Q & A

Questions for Meg Bortin about Desperate to Be a Housewife

You’re not famous, so why are you writing your autobiography?

I’m not. ‘Desperate to Be a Housewife’ is a memoir that takes a personal look at a specific time in the recent past when the rules of the game were shifting for women. It’s based on my life story, but it is not the story of my life.

But it’s about you, isn’t it?

Not entirely. While the story follows the adventures of Mona Venture, my alter ego, as she leaves home and goes out into the world, it’s the story not just of Mona but of many women who were searching for something after the cultural revolutions of the ‘60s.

Searching for what?

We were searching for a way to reconcile the expectations we grew up with – expectations of marriage and children – with the wild new freedoms we encountered upon leaving home. It wasn’t just the liberated sexual politics. Women were breaking free in so many ways. Career possibilities were exploding. We were were in the streets demonstrating against the war in Vietnam. We weren’t afraid. We were determined to carve out a kind of independence our mothers had never known. At the same time, many of us longed for the comfort of husband and family. But how to promise to obey a man and still remain true to yourself?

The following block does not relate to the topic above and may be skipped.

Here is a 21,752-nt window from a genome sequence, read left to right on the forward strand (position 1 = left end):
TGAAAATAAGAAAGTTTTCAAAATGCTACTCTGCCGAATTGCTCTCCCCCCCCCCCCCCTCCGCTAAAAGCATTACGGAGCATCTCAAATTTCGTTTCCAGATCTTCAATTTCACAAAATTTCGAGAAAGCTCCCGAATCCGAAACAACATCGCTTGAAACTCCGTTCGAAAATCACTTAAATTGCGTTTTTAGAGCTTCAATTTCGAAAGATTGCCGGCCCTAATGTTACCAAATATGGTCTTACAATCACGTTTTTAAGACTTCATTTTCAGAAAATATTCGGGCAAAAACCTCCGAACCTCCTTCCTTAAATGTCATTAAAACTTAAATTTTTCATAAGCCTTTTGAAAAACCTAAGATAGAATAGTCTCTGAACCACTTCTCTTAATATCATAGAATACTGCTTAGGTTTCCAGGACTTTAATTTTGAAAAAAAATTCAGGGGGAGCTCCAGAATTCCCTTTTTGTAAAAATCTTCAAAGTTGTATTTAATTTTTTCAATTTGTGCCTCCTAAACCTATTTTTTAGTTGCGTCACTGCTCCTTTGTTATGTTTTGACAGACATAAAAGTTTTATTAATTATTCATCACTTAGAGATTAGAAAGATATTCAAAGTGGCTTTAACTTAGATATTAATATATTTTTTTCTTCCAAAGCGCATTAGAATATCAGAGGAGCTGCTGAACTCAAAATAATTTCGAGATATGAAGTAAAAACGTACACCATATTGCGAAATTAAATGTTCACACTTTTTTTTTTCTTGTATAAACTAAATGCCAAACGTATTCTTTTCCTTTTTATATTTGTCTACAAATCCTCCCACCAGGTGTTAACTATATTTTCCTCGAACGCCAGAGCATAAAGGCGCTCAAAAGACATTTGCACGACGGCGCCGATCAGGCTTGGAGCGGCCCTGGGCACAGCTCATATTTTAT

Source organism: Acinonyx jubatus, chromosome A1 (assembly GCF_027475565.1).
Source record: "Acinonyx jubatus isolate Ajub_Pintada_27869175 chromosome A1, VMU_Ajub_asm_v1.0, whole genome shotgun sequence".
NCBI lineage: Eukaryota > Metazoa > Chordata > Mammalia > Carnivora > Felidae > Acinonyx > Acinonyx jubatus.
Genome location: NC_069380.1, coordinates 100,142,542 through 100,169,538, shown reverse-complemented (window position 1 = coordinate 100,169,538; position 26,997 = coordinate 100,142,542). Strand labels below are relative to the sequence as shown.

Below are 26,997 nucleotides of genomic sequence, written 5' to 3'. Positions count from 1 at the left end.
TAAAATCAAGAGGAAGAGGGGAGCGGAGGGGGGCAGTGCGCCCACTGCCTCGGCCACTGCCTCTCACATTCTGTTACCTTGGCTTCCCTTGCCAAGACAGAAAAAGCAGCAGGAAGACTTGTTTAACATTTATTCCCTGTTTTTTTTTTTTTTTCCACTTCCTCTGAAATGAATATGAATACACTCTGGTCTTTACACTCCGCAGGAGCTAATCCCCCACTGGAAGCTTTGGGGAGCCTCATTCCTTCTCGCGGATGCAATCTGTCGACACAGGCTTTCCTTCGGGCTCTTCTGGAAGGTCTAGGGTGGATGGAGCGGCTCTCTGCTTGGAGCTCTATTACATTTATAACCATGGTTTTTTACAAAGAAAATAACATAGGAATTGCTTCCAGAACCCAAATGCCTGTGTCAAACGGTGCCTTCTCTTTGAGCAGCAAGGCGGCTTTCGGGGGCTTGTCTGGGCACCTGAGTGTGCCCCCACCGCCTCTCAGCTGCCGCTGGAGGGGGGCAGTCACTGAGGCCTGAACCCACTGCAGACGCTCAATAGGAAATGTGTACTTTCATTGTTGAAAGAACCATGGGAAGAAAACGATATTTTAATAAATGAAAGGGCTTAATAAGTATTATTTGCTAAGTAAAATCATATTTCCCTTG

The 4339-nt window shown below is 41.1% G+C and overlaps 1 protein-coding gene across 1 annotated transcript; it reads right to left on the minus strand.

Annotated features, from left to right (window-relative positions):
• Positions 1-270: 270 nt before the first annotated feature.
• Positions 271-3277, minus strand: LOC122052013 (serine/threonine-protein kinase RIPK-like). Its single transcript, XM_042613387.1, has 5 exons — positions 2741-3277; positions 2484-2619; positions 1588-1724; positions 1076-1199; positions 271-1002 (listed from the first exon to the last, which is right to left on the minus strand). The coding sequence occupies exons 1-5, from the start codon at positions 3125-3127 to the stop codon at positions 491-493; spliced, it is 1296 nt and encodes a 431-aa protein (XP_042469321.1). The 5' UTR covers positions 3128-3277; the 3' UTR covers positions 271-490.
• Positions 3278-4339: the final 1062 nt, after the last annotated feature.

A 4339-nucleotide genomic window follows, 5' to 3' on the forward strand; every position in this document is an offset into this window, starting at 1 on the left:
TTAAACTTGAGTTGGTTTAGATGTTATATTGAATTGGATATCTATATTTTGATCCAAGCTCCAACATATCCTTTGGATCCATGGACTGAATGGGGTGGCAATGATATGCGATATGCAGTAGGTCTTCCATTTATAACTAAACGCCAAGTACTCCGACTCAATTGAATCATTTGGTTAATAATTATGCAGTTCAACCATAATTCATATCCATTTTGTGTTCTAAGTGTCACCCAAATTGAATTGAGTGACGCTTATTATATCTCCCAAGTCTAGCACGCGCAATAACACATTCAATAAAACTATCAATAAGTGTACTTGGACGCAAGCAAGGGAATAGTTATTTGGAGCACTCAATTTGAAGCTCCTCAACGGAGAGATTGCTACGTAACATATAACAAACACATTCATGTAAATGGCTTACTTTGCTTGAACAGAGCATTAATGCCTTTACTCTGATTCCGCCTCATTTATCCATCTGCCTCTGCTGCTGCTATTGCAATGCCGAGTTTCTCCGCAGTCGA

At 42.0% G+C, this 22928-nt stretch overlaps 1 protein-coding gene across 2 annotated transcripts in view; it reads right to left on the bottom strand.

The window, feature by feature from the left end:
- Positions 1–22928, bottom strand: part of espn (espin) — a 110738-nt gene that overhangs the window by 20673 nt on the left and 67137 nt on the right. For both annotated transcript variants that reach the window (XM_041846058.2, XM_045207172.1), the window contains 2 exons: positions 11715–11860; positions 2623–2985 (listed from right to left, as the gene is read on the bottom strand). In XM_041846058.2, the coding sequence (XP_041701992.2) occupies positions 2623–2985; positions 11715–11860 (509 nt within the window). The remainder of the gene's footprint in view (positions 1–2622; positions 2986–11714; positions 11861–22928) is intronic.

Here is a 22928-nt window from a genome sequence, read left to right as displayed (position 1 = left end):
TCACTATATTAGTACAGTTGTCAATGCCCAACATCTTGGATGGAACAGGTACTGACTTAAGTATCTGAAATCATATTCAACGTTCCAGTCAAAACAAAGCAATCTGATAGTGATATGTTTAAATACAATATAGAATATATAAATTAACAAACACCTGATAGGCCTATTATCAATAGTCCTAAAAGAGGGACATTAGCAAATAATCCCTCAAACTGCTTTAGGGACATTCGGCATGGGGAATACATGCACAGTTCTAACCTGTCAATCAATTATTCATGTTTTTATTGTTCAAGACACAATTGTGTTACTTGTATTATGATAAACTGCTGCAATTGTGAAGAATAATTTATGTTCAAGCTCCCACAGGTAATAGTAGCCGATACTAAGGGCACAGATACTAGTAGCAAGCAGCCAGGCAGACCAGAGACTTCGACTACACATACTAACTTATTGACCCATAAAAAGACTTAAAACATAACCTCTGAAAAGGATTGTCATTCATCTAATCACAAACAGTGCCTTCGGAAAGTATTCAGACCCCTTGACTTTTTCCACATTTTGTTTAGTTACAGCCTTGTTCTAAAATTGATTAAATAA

If the story is based on your life, why isn’t the heroine called Meg Bortin?

Good question. I like to joke that the names of everyone in the story have been changed to protect the guilty. But seriously, in the case of the heroine, I wanted to create some distance between the person I am today and who I was back in the ’70s and ’80s, when the story plays out. Some readers may also notice that Mona Venture translates from French as ‘my adventure’. So even though the heroine has a different name, she is, essentially, myself.

What happens to Mona?

She falls in love with a campus radical at the University of Wisconsin, follows him to the East Coast and, after their relationship founders, moves to Paris. She gets involved with a French intellectual and his circle of funny, edgy leftists who are trying to be true to the counterculture even while building careers. Mona becomes a journalist, moving on from Paris to London and then Moscow. All this time, with the biological clock ticking away, her misadventures with men play out against a backdrop of historic events, from Watergate to the demise of Gorbachev’s Soviet Union. There, as Communism crumbles, Mona is swept up in the quest of an entire nation to be free. 

How does the story end? Does Mona find happiness?

I’m not going to give away the ending. I’ll just say that Mona’s story matches what I call the flea-market theory of life: you always find what you’re not looking for.